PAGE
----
than you might hope, Paranoia XP's new rules engine makes it hands-down
the best way to die screaming (with laughter) with your friends. Instead
of d20 (which Friend Computer tells us in no uncertain terms is not fun)
or the old percentile system, Allen Varney offers up a brilliantly
simple, covertly narrativist (!!) system that's perfect for the
backstabbing, conniving, and just plain being absurd that makes up life
as a Troubleshooter in Alpha Complex. And the busy calendar of
supplements is already doing a much better job of making the Cold
War-inspired setting relevant to our even-more-paranoid present day.
Smile, Citizen! It's mandatory.
Ticket to Ride
Days of Wonder, $39.95
Designed by famed Euro-game specialist Alan Moon, Ticket to Ride
lets up to five players compete to travel by train to the most cities in
North America. Echoes of Settlers of Catan can be seen in this
game, as players gather the proper train car cards to claim each train
route, and extra points are garnered through having the longest
continuous route, or by connecting two cities on a Destination Ticket
card. With fast, strategic gameplay and high quality game components,
it's no wonder Ticket to Ride won this year's Spiel Des
Quest Machine, $39.95
It's hard work being a superhero, and even harder to land a good paid
gig defending the innocent. As a duo of randomly selected superheroes,
each player tracks down crime within Megalopolis, which is formed with
city block tiles. Once a crime is reached, heroes use attempt to defeat
them more soundly than any other hero at the scene, thereby gaining Hero
Points and becoming more popular with the citizens. The first player to
reach 36 Hero Points gets hired as the official defenders of
Megalopolis, winning the game. A quick system with single die roll
resolution makes for a fast, highly competitive game that's perfect for
the supers gamer on your list. An expansion set is on the horizon as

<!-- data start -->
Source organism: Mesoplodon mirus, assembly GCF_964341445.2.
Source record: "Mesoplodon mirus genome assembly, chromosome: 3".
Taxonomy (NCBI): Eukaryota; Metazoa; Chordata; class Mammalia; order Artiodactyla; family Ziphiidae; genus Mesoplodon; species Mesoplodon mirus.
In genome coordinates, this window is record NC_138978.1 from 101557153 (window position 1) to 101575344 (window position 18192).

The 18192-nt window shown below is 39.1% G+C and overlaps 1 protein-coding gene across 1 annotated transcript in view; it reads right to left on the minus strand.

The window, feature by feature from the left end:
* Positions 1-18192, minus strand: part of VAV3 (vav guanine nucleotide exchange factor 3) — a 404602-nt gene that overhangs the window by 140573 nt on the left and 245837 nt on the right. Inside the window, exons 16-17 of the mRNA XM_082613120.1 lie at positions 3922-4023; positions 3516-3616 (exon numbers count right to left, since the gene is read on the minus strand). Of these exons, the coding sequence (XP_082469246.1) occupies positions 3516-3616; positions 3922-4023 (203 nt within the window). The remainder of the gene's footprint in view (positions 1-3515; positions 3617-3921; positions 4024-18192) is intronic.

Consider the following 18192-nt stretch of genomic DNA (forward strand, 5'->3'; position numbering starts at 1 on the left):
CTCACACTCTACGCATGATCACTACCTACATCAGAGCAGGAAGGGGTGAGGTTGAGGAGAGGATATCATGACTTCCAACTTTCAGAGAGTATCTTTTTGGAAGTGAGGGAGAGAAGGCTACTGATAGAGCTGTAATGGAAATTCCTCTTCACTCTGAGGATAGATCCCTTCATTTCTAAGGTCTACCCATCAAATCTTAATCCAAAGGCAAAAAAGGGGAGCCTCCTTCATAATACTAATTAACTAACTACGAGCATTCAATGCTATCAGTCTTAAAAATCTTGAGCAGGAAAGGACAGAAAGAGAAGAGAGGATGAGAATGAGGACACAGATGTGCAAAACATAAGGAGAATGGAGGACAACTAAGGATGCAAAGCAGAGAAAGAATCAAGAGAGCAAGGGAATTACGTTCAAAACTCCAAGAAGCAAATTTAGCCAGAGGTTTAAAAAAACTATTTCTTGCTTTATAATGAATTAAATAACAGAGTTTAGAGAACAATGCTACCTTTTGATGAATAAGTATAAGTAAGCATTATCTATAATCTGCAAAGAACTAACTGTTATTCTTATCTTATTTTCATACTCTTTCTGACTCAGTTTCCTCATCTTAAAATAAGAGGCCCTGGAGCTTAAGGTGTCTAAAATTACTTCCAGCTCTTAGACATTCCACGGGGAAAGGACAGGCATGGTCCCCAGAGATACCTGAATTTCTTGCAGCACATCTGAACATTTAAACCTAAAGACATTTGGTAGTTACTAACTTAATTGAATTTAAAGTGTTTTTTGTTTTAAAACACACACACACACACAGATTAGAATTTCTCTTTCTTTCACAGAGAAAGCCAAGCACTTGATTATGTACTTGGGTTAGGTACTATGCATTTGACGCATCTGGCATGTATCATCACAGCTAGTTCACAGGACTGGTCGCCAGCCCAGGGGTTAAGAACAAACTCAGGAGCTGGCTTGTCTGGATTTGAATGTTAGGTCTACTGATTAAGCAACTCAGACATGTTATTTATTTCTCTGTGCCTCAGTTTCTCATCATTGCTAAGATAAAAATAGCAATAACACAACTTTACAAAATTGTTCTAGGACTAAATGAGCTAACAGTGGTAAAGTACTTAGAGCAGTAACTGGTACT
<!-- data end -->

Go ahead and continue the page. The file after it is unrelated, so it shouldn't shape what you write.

well, and updated rules can be downloaded from the Quest Machine
Betrayal at House on the Hill
Avalon Hill, $39.95
Hold onto your sanity, this is a Lovecraftian boardgame, to be sure.
Players explore an old house (yes, the one on the hill), formed by an
assortment of tiles with creepy rooms, like an old library or operating
laboratory. As more Omens of impending doom are slowly revealed, and the
horrors of the house threaten to drive the characters mad, eventually
"The Haunt" begins, forcing one character to betray the rest of the
party. As you might expect, monsters surge forth from who-knows-where to
assist the betrayer. Both sides - those playing the good guys, and the
one playing the betrayer - get a book to refer to, and look up their
newly discovered goals to earn victory. Those who enjoy a sense of
discovery, or impending doom, would be insane to miss this game.
To risk your sanity even more, have a look at OgreCave's full review.
And because OgreCave's fond of giving you a bonus track...
War of the Ring
Fantasy Flight Games, $59.95
If you judge value for the money by the weight of the box, it's
difficult to do better than War of the Ring. If you don't, you
might go by the raves of everyone from light-combat Risk-heads to
old-school wargamers about this French-produced game's ease of use and
flexibility. Gameplay can be quick, or you can revel in the
interconnectedness of every part of the game and the tendency of great
moments from the books to naturally present themselves in play. And how
cool is it that, for crying out loud?
That completes our big ticket item selections from 2004. However, we
have plenty of other suggestions from the range of fine products that
were released this year. Check our other
2004 gift lists for more goodies to give out (or receive).